This week is the first Anniversary of “Sunday from my desk”. After 20 years of sharing  all of my curiosity in what I find to present at 10 Corso Como, I chose another way last year, with this journal,  of adding more to my “living magazine”.
When I started 10 Corso Como in 1991 there was no Internet and certainly no blogs.  I shared my curiosities and experiences through the most direct way I could with visitors and customers at 10 Corso Como.  This is the same conversation continuing today untouched and growing with “Sunday from my desk”

The Kris Ruhs sculpture you see here was commissioned to celebrate the 22nd Anniversary of the Gallery and also to mark the opening of the extension of the street at the end after years of construction.  Now several modern glass buildings have joined this traditional Milanese neighborhood, creating a whole new urban landscape.

To celebrate our new collaboration with and our shifting from an Earth to Air shopping through E- commerce,  10  Corso Como hosted a party last night with Ginevra Di Marco singing for the guests on one of the more beautiful evenings this fall we have had in the gardens.  Her combination of rhythms from around the world form memorable words and experiences that she shares in her great voice. Today many people were coming to 10 Corso Como carrying the shopping bag we had created in partnership with


Here, during fashion week, for the first time the Triennale,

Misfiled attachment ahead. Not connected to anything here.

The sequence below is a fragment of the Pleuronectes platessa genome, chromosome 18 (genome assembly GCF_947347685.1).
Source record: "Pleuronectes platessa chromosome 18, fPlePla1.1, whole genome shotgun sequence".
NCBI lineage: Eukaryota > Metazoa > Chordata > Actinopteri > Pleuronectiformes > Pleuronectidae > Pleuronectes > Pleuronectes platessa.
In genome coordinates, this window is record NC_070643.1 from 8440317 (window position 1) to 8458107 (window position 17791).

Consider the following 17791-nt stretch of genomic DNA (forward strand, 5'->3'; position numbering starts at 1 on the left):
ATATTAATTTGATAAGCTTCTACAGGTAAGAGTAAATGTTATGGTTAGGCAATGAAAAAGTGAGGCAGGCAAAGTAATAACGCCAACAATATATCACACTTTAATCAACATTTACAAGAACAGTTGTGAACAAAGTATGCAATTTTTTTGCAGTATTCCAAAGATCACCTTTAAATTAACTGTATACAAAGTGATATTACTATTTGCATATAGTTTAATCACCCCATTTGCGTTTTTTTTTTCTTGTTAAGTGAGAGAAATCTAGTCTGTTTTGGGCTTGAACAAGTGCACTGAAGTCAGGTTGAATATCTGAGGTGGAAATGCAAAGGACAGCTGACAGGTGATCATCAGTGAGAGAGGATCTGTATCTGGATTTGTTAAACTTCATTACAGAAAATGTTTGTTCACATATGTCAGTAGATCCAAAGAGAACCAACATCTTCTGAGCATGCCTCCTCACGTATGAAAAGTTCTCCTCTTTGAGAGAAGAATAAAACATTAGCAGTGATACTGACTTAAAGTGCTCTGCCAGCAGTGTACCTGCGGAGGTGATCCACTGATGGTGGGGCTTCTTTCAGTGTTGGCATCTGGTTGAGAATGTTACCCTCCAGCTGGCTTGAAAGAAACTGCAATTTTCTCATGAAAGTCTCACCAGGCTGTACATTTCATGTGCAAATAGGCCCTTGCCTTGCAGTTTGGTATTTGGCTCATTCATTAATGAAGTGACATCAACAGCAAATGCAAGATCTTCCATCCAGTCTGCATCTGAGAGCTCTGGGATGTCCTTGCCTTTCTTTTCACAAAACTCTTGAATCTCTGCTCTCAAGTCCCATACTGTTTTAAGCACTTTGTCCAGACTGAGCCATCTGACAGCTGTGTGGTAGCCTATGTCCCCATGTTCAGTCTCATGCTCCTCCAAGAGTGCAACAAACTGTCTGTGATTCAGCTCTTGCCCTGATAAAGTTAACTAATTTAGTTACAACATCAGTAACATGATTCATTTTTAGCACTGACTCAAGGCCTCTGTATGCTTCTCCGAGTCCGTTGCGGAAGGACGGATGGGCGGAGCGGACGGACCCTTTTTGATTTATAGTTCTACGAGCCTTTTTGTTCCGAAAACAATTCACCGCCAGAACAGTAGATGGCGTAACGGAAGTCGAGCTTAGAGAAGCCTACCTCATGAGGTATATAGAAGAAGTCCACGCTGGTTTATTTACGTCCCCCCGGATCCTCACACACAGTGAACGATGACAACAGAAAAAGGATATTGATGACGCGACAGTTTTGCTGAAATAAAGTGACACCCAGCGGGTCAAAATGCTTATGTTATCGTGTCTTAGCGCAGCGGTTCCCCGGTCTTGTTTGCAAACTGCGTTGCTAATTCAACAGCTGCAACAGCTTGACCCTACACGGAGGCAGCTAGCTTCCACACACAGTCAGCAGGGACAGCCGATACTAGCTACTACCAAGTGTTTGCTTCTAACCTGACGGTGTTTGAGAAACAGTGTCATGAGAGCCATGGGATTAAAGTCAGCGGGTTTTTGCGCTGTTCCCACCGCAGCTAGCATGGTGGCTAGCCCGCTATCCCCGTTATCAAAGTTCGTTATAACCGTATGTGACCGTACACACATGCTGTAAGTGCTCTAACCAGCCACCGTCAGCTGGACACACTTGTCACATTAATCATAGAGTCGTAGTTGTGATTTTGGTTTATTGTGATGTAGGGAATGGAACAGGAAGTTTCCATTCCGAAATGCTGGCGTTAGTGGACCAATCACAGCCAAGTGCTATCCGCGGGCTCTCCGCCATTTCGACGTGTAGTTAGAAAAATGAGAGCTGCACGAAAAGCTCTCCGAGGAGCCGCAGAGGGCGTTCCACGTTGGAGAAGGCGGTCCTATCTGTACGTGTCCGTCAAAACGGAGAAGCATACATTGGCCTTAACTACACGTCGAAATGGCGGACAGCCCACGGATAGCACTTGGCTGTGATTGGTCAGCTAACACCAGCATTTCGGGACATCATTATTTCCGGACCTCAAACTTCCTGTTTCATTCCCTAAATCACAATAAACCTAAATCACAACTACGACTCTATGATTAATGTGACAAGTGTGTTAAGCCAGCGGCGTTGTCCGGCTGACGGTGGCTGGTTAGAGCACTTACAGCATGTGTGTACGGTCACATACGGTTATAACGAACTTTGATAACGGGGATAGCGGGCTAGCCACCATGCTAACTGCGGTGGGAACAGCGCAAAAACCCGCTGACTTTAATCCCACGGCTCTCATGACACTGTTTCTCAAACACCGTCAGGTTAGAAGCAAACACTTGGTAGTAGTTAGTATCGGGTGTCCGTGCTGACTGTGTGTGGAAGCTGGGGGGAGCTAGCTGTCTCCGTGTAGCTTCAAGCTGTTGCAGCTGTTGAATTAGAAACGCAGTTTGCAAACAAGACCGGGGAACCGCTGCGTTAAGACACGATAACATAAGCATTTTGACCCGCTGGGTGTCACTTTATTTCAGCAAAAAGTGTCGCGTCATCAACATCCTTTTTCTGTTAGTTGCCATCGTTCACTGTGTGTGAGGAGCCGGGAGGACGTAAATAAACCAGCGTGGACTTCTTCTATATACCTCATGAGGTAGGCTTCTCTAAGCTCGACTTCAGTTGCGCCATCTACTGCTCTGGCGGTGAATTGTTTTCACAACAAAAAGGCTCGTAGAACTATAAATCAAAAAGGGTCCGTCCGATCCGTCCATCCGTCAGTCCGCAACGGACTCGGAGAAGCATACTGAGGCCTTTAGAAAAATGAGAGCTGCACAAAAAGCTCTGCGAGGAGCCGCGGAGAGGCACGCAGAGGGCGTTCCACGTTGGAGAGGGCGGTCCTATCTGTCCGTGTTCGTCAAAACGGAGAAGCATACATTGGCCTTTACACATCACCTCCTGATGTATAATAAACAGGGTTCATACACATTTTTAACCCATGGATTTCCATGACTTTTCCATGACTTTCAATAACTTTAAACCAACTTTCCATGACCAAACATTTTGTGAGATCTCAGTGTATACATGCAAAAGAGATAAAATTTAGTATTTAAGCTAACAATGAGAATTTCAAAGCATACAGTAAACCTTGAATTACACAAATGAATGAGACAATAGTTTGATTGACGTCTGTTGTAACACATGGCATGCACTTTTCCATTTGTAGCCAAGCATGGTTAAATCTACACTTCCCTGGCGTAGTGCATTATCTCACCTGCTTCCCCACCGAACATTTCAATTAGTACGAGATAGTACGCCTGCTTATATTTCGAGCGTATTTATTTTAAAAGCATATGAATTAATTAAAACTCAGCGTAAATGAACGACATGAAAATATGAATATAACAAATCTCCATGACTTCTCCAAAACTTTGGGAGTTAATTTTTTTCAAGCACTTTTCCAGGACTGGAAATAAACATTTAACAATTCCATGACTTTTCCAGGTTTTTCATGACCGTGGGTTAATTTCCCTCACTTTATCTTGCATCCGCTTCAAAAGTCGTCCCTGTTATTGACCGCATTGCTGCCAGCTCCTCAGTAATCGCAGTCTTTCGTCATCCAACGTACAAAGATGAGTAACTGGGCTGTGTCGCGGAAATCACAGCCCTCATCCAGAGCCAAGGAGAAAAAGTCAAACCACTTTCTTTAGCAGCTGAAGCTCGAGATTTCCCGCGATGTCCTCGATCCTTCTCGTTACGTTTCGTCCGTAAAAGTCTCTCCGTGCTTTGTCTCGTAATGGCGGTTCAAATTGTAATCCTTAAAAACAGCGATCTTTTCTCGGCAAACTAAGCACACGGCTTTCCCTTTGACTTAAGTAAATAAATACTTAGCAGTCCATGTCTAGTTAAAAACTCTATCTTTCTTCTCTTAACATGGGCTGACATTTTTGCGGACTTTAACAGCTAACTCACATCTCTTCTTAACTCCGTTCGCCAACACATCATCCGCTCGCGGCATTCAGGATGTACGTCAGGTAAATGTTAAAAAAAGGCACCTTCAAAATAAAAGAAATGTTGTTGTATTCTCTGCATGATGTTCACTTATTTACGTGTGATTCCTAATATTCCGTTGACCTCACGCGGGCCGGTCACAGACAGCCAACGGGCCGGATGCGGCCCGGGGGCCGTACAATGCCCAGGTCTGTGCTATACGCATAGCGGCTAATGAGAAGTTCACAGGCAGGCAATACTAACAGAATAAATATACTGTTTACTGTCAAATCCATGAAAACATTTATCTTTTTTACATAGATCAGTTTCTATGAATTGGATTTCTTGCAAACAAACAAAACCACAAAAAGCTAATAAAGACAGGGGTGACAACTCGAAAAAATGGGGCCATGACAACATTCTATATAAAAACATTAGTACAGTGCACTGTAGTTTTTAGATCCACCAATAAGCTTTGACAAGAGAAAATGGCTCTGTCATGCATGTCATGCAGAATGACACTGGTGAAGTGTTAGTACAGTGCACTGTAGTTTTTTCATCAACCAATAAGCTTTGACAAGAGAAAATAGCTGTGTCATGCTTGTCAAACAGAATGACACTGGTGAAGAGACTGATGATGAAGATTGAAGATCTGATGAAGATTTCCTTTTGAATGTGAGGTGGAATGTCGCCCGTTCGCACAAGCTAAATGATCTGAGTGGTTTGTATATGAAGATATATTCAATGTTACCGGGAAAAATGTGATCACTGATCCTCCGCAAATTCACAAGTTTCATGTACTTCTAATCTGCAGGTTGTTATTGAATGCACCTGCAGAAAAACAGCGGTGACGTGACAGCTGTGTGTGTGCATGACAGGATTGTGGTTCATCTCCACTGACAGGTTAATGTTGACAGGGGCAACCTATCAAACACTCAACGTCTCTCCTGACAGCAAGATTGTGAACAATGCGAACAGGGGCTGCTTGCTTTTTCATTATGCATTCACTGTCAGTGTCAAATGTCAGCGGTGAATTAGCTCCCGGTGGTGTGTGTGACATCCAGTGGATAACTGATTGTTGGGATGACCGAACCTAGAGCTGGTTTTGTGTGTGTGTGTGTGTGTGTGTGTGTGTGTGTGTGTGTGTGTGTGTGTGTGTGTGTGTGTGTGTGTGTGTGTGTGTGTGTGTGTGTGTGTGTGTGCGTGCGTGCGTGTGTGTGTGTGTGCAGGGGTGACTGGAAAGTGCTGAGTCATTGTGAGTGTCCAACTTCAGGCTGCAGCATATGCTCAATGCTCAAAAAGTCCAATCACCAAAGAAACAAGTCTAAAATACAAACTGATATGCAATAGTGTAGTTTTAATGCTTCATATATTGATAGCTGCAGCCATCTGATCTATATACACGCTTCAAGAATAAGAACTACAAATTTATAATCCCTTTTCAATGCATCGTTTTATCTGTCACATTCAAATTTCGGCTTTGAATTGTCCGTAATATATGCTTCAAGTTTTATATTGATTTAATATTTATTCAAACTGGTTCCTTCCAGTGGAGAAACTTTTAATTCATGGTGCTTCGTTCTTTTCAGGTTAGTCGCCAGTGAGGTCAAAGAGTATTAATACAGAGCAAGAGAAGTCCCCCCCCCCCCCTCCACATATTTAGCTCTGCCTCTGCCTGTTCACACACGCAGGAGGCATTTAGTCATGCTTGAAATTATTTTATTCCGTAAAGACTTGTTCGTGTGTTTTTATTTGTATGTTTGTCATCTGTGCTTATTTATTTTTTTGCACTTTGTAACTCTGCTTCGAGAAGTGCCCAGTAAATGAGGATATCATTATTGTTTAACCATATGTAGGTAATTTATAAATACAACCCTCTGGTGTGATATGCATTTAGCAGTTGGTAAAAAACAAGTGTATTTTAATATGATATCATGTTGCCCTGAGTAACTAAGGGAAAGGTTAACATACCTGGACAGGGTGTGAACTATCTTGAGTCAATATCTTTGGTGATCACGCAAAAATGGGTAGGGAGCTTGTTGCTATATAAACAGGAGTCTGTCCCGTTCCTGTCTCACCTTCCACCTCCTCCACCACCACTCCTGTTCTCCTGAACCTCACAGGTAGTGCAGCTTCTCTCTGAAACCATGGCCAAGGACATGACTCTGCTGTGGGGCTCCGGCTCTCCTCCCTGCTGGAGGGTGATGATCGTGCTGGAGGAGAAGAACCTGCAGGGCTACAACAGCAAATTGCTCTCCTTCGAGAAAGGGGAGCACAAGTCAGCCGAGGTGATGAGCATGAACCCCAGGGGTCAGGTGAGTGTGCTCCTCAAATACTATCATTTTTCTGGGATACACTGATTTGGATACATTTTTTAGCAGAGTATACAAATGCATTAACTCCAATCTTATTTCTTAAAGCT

the Museum of Design presented  a very large and impressive retrospective of design,

reinforcing the link between design and fashion. This is an important joining of two wonderful elements of creative force, fashion and design

that has always existed but now seems to be growing.

The major retrospective of Gino Sarfatti, known for his work  with over 400 designs to his credit, including the use of the first halogen bulb in 1971, was born in Venice.

The exhibition was crowded  with fashion, art and design people from all over the world. Here an example of his “Space Age Design” using painted metal and translucent plastic dome. This amazing Moon Lamp from 1969  was made by Arteluce.

Exploring the designs and history of Japanese architecture and culture, the shapes and colors created a poetic mood at the Prada show this week. The declination of the naif daisies and their echo of the 1960’s that appeared in several different ways were  enchanting. Here one of my favorite bags.

It is so easy to forget all of the elements that went into creating the POP movement of the 1960’s, but surely the hair cuts of the Vergottini Family became iconic and must be remembered.  Jill Vergottini has recently brought out a book, “Mi raccomando la frangia” telling wonderful stories of these times and the styles they invented as one seen here with daisy clip. Vergottini’s cut became the Mary Quant signature.

 Movies of the 1960’s, even from mainstream producers were getting pretty wild, so when the New Wave Czech director Vera Chytilova made Daisies, a film that follows two teenage girls and their rebellion against the world they find themselves in, it was banned – and she was forbidden to work again at home until 1975.

I didn’t know about Jacques Tiffeau until Cathy Horyn told me about him and his work.

I put the name  aside waiting for a good moment to look at what he had done.

This year, with the A line seeming to show up a bit in many collections in fashion shows it seemed a good time to look at this talent. Jacques Tiffeau was the first designer in America in the 1960’s  to raise hemlines to the mini length, use black models on the runway and play pop music.  He made so many enemies in America he moved to France where he worked for Yves Saint Laurent  in the mid 70’s and where he died at age 59.  Here the back of a wonderful A line little black dress from 1969 when he still was in US.